Oct 25, 2021

Axios Closer

Today's newsletter is 632 words, a 2.5-minute read.

πŸ”” The dashboard: The S&P 500 closed up 0.5%.

  • Biggest gainer? Tesla (+13%). Keep reading for more.
  • Biggest decliner? Aluminum package manufacturer Ball Corp. (-5%) Β―\_(ツ)_/Β―
1 big thing: Colleges kill legacy admissions

A student walks through the MIT campus. Photo: Adam Glanzman/Bloomberg via Getty Images

Legacy admissions β€” where universities are more likely to admit an applicant if that person is directly related to a school alumnus β€” are very slowly going away, Axios' Felix Salmon writes.

  • Amherst College is the latest to say it will no longer give admissions preferences to the children of alumni, joining the University of California, MIT and Pomona College.

Why it matters: The practice is one of the most blatant and unapologetic ways in which rich white families get privileged access to elite institutions.

  • At Notre Dame, legacies outnumber Black students 5 to 1.
  • At Harvard, 77% of legacy students are white, and less than 6% of legacy admissions offers go to Hispanic students.
  • At Johns Hopkins, the percentage of students identifying as an underrepresented minority doubled from 12% to 23% after the legacy advantage was abolished.

The bottom line: Even without legacy preferences, children of the rich will always find it easier to get into any given university than will immigrants, the poor, or students whose parents never went to college.

  • They will also, statistically speaking, end up donating more after they've graduated. Which is one reason why colleges continue to give those students an extra advantage.

Read Felix's full story.

2. Charted: What Facebook earned
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Data: FactSet; Chart: Axios Visuals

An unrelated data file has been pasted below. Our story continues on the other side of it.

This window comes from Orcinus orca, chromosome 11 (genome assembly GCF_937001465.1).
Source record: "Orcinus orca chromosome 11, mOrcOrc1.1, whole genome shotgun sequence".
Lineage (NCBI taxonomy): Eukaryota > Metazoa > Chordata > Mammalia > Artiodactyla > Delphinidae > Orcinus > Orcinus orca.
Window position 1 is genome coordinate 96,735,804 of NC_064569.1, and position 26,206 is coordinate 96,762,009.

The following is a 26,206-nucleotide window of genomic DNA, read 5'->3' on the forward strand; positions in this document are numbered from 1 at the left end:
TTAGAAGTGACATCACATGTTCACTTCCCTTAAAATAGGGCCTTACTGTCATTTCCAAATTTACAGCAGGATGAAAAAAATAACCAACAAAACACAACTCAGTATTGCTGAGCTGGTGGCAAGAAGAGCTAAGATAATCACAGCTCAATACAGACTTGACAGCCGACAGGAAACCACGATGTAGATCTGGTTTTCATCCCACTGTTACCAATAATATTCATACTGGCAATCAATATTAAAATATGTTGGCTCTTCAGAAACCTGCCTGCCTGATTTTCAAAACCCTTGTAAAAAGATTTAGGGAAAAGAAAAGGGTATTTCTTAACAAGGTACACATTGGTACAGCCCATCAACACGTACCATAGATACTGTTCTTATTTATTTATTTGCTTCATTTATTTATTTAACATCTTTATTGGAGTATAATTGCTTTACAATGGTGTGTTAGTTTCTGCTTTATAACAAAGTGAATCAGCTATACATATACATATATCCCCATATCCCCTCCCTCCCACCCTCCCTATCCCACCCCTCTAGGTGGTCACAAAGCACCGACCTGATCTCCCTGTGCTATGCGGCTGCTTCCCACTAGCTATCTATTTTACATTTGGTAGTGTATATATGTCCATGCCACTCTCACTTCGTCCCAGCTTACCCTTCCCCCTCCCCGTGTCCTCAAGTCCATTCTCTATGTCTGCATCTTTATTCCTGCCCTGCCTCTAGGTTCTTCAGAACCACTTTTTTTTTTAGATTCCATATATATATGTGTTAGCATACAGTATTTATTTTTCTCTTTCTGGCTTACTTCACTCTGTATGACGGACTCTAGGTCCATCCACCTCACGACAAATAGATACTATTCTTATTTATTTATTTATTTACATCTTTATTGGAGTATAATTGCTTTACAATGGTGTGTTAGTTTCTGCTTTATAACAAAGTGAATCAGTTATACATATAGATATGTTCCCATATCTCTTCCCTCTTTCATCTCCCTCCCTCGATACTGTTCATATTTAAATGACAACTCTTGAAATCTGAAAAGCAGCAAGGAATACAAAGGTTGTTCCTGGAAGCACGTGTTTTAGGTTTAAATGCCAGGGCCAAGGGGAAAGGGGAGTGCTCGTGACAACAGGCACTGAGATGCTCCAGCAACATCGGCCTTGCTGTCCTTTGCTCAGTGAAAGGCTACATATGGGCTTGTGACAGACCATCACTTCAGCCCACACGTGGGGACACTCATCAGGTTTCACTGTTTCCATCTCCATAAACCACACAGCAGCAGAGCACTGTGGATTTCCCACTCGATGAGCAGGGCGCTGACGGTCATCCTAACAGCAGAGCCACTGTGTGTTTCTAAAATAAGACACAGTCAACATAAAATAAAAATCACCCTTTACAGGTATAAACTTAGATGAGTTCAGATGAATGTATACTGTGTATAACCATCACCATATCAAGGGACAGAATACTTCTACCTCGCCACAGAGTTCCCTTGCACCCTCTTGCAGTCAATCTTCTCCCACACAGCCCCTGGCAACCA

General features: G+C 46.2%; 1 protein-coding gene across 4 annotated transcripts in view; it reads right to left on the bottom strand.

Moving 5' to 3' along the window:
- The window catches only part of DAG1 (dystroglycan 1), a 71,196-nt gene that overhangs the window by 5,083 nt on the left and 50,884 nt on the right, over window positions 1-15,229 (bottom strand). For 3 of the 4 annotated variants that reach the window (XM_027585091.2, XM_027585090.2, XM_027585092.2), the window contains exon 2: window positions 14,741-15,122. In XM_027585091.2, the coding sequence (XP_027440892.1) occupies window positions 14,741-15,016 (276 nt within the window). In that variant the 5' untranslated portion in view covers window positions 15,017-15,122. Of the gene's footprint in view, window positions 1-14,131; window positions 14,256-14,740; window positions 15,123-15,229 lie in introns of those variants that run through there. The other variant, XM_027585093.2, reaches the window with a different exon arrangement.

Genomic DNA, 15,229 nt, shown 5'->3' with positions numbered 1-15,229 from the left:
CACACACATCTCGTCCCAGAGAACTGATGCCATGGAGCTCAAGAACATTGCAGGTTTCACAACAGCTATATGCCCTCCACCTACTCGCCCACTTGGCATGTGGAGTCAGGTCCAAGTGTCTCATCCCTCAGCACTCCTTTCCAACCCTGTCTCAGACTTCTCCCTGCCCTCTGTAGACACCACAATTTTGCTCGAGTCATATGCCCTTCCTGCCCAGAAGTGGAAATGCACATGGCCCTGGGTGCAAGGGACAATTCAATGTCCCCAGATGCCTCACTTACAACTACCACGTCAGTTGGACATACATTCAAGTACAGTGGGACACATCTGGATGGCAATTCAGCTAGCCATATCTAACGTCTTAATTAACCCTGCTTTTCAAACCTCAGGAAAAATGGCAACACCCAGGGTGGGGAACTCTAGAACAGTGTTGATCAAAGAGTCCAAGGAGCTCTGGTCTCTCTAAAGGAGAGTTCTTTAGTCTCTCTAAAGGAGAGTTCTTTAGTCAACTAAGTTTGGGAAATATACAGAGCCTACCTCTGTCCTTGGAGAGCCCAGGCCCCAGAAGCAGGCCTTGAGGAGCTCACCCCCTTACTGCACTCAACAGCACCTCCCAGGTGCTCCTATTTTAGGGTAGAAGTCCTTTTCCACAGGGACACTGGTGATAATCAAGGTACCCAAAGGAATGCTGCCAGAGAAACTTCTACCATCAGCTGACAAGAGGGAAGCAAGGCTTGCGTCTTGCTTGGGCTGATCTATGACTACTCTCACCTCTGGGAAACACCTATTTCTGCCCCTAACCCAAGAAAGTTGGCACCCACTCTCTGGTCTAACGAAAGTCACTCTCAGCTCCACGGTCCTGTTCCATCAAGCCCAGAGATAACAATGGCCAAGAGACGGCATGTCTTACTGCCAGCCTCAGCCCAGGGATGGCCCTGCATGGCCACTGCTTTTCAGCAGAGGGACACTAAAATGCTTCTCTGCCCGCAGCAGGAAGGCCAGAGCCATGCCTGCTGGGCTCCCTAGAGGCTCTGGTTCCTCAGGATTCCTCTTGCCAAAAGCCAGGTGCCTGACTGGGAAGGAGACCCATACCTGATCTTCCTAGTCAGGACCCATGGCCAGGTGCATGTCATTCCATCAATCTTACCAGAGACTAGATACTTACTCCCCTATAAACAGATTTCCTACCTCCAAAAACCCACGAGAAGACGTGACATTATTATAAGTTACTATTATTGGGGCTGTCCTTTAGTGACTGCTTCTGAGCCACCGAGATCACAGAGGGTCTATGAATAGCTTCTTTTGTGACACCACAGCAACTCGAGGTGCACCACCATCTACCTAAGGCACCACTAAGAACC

Against the backdrop of a bad press document dump, Facebook said it had one of the most profitable quarters ($9.2 billion) in its history.

What's new: For the first time in a year, the company added users in North America, Axios' Sara Fischer reports.

  • Facebook will start breaking out financials from its augmented and virtual reality unit starting next quarter.
  • Investments outside of advertising are proving critical to Facebook's long-term growth. Reports from the "Facebook Papers" showed that the tech giant is grappling with ways to retain younger users, who are a critical advertising demographic.

Go deeper ... The top takeaways from the "Facebook Papers."

3. What's moving

πŸ“ˆ Tesla shares skyrocketed, pushing it to a rare $1 trillion valuation for the first time ever.

  • The stock jump came after Hertz β€” fresh from bankruptcy β€” ordered 100,000 Teslas to add to its fleet by the end of 2022, the single-biggest purchase of electric vehicles.

😳 Shares of crypto firm Bakkt closed up 234%. Mastercard is partnering with Bakkt to let banks and merchants on its payments network integrate crypto into their products. (CNBC)

4. America's quitting capital
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Data: Bureau of Labor Statistics; Chart: Will Chase/Axios

Kentucky has the highest rate of job quitters in the nation.

  • That's according to the inaugural release of state-level job openings and labor turnover data β€” a look at the places driving a pandemic-era trend that's seeing people leave their jobs in droves.

What's going on: Kentucky has a large concentration of jobs in warehousing and transportation β€” two sectors that have seen employees flee for better working conditions and pay.

Details: The rate of job openings in Kentucky (8%) is among the country's highest (second only to Alaska, 9%). At a national level, it's 6.6%.

  • There are two open jobs for every unemployed Kentuckian. That doesn't beat out Nebraska, however, which has three available gigs for every jobless person.

Bonus ... The place with the lowest quits rate? D.C.

5. Michael Jordan's record-breaking rookie sneaks

Michael Jordan's game-worn Nike Air Ships. Photo: Sotheby's

The earliest known Nikes worn by Michael Jordan during a regular season game sold for $1.5 million at a Sotheby's auction over the weekend.

  • That's a record-smashing sneaker sale, topping the $615,000 paid at auction for a separate pair of Air Jordans worn by the basketball legend.
  • The buyer is collector Nick Fiorella, who's snapped up multimillion dollar sports trading cards in the past.

A Yeezy prototype remains the world's most expensive sneakers, which went for $1.8 million in a private sale in April.

6. What they’re saying
"I do have Sudoku, but it doesn't interfere with me listening.”
β€” A juror in the Elizabeth Holmes trial, who kept the puzzle in a notebook and played during seven to ten days of testimony. That juror was dismissed.